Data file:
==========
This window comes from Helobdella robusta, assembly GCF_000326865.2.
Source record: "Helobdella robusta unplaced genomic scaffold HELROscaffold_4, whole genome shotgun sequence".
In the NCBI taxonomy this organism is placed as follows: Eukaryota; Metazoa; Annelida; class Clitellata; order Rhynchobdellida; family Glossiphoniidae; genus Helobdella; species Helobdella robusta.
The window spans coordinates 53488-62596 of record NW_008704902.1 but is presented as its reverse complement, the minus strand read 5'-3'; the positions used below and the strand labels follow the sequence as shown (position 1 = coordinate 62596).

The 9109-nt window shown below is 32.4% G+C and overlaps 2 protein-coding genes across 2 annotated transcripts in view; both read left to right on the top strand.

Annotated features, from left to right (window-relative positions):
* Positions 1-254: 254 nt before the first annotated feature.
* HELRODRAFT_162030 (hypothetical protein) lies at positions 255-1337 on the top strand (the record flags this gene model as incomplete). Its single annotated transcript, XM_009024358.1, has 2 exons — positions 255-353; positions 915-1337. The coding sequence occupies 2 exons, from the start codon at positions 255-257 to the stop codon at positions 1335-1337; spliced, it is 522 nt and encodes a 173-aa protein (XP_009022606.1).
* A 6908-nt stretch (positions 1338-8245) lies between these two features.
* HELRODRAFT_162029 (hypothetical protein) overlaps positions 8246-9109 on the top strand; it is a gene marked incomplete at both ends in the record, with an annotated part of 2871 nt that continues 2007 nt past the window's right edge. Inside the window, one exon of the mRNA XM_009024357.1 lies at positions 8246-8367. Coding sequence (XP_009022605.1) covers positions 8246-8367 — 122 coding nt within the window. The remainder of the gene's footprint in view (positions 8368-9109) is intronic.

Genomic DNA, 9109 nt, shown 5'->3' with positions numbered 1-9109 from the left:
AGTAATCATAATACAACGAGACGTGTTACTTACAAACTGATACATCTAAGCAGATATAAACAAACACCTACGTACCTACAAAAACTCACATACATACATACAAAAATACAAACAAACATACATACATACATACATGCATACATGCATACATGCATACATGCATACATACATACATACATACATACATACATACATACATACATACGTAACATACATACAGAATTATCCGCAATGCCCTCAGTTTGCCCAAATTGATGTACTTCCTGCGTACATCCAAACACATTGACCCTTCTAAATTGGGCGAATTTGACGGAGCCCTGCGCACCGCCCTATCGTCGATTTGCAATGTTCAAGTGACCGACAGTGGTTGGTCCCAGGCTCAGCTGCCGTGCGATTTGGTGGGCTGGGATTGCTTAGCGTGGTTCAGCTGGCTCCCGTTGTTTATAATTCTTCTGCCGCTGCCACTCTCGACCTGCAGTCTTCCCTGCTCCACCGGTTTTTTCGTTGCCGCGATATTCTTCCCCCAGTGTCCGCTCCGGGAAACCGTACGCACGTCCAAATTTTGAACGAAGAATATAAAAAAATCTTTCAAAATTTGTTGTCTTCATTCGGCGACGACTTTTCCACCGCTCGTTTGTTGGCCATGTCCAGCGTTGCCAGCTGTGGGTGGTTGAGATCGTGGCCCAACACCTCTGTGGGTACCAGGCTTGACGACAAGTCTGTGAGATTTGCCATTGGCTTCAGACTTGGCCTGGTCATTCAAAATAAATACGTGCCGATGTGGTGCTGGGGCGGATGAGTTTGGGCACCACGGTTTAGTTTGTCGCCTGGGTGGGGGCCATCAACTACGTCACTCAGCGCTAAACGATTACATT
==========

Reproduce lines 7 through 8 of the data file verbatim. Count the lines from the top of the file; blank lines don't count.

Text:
* Positions 1-254: 254 nt before the first annotated feature.
* HELRODRAFT_162030 (hypothetical protein) lies at positions 255-1337 on the top strand (the record flags this gene model as incomplete). Its single annotated transcript, XM_009024358.1, has 2 exons — positions 255-353; positions 915-1337. The coding sequence occupies 2 exons, from the start codon at positions 255-257 to the stop codon at positions 1335-1337; spliced, it is 522 nt and encodes a 173-aa protein (XP_009022606.1).